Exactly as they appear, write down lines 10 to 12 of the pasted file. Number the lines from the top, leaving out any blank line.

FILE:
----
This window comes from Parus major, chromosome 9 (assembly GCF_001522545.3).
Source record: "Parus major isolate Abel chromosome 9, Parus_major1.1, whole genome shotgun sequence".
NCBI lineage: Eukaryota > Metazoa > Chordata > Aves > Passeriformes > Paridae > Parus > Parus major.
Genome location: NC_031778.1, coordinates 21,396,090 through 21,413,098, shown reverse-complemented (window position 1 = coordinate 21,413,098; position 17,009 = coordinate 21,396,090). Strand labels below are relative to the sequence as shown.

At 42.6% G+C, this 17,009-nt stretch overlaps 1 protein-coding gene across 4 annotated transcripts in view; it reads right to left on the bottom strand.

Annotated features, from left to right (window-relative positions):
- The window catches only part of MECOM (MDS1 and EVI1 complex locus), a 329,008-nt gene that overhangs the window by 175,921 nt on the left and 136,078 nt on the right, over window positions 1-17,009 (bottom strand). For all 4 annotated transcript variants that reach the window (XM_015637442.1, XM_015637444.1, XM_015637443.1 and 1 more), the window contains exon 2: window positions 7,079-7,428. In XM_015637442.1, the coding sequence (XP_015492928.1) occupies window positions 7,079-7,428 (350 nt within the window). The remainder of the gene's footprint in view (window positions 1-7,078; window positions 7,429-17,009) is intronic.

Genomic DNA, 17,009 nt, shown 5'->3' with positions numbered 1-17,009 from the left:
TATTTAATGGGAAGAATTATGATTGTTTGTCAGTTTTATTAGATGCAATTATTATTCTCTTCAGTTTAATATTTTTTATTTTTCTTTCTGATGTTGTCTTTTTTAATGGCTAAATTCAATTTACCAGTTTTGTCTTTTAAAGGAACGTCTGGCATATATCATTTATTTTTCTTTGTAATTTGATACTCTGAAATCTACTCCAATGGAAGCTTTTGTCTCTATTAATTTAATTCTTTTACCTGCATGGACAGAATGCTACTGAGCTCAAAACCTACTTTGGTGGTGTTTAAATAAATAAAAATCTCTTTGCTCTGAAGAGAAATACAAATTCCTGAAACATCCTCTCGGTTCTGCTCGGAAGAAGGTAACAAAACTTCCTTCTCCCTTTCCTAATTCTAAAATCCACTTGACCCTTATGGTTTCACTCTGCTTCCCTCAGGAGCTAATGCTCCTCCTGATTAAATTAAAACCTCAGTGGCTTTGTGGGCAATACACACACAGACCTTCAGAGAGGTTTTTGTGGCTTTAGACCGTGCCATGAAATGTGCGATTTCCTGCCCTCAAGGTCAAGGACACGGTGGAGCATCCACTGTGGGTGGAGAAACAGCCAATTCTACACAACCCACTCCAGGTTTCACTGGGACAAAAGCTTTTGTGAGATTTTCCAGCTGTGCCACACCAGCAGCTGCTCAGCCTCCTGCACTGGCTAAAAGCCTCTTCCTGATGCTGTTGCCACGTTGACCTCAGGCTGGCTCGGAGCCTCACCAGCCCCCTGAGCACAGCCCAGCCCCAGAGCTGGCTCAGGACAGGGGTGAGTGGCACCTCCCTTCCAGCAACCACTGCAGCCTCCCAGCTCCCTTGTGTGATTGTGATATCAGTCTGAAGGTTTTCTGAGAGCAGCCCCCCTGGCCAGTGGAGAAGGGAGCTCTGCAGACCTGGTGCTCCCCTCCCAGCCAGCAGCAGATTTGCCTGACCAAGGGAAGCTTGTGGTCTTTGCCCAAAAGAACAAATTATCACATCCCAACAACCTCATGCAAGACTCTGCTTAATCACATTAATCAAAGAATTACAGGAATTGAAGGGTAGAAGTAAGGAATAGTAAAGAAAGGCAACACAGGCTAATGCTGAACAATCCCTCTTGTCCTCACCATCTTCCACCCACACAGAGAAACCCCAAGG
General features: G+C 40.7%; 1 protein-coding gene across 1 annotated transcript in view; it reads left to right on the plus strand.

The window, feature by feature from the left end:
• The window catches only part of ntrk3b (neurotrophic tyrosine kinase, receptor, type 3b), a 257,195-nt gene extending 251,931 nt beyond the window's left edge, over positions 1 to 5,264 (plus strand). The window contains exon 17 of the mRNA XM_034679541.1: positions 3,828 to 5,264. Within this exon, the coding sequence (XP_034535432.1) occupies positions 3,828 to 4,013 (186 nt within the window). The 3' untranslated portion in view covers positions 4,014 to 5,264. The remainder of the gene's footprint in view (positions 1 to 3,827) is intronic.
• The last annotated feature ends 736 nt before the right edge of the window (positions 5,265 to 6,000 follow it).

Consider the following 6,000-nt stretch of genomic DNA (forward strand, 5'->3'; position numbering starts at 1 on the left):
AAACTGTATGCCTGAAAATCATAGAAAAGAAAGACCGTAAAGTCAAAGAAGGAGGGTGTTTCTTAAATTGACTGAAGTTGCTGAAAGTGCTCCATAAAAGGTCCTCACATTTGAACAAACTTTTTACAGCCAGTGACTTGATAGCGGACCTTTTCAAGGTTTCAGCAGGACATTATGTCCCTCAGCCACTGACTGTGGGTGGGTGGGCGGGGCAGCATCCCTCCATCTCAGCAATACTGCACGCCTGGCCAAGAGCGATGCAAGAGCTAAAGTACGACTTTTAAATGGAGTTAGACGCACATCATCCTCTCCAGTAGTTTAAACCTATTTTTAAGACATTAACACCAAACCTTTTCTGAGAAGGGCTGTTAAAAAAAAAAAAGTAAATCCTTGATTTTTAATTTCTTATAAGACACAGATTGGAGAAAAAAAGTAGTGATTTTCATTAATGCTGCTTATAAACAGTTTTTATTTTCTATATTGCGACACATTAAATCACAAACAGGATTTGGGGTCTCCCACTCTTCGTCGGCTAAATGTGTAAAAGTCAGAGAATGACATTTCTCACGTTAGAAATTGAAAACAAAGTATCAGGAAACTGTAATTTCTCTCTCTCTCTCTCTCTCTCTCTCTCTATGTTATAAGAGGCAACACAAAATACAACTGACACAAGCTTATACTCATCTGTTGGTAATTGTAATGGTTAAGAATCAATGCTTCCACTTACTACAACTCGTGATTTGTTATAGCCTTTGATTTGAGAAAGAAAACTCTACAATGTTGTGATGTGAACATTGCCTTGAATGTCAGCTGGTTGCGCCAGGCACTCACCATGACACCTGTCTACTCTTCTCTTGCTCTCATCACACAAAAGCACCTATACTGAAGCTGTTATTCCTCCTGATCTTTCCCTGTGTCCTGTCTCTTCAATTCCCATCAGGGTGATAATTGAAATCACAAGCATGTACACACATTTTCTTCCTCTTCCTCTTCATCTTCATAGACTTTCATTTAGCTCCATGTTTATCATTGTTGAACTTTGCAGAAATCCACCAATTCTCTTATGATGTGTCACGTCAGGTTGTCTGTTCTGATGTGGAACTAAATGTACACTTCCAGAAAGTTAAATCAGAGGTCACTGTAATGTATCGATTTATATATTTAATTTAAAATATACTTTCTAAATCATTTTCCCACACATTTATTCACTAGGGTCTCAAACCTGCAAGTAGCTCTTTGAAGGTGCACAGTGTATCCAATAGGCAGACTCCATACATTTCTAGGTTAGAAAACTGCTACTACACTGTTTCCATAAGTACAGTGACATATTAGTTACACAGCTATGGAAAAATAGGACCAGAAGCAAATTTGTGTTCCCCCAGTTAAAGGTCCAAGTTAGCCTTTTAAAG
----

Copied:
General features: G+C 40.7%; 1 protein-coding gene across 1 annotated transcript in view; it reads left to right on the plus strand.

The window, feature by feature from the left end:
• The window catches only part of ntrk3b (neurotrophic tyrosine kinase, receptor, type 3b), a 257,195-nt gene extending 251,931 nt beyond the window's left edge, over positions 1 to 5,264 (plus strand). The window contains exon 17 of the mRNA XM_034679541.1: positions 3,828 to 5,264. Within this exon, the coding sequence (XP_034535432.1) occupies positions 3,828 to 4,013 (186 nt within the window). The 3' untranslated portion in view covers positions 4,014 to 5,264. The remainder of the gene's footprint in view (positions 1 to 3,827) is intronic.